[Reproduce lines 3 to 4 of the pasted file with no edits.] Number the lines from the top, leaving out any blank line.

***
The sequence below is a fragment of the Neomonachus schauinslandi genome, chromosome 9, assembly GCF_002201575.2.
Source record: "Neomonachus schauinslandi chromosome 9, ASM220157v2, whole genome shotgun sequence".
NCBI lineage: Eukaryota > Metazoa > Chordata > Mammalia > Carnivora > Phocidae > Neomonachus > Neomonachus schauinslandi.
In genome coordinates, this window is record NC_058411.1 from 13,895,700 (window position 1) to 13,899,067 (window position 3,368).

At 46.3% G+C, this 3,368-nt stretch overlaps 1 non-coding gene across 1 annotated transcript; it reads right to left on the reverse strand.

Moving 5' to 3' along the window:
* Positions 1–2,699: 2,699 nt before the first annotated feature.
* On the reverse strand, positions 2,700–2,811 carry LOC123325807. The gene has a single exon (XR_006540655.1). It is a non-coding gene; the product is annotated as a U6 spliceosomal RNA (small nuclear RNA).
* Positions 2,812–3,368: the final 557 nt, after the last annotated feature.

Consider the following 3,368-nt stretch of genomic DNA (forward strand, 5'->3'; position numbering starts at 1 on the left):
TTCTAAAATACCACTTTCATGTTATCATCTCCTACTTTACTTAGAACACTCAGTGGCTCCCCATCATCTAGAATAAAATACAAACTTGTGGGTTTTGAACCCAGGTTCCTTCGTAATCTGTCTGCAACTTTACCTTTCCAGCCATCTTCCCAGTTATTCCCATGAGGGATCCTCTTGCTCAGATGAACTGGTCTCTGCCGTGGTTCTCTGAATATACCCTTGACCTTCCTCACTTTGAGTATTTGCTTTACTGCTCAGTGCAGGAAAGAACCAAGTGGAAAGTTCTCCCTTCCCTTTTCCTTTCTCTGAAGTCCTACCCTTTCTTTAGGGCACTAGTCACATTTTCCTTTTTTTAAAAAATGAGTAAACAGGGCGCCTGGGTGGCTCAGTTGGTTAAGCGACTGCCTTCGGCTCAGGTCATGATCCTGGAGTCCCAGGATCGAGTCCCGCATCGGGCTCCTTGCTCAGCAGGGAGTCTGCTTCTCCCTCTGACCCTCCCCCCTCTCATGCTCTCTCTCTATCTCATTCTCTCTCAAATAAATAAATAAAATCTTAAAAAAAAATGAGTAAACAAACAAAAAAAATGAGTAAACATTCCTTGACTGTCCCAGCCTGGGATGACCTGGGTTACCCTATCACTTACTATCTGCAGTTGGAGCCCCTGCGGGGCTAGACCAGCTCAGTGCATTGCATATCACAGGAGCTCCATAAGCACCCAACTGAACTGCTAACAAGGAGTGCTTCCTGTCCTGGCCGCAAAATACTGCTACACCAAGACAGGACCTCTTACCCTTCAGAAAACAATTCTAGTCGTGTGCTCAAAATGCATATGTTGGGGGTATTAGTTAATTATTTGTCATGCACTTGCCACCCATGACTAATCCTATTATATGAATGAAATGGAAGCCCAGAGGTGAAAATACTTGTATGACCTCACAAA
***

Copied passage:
NCBI lineage: Eukaryota > Metazoa > Chordata > Mammalia > Carnivora > Phocidae > Neomonachus > Neomonachus schauinslandi.
In genome coordinates, this window is record NC_058411.1 from 13,895,700 (window position 1) to 13,899,067 (window position 3,368).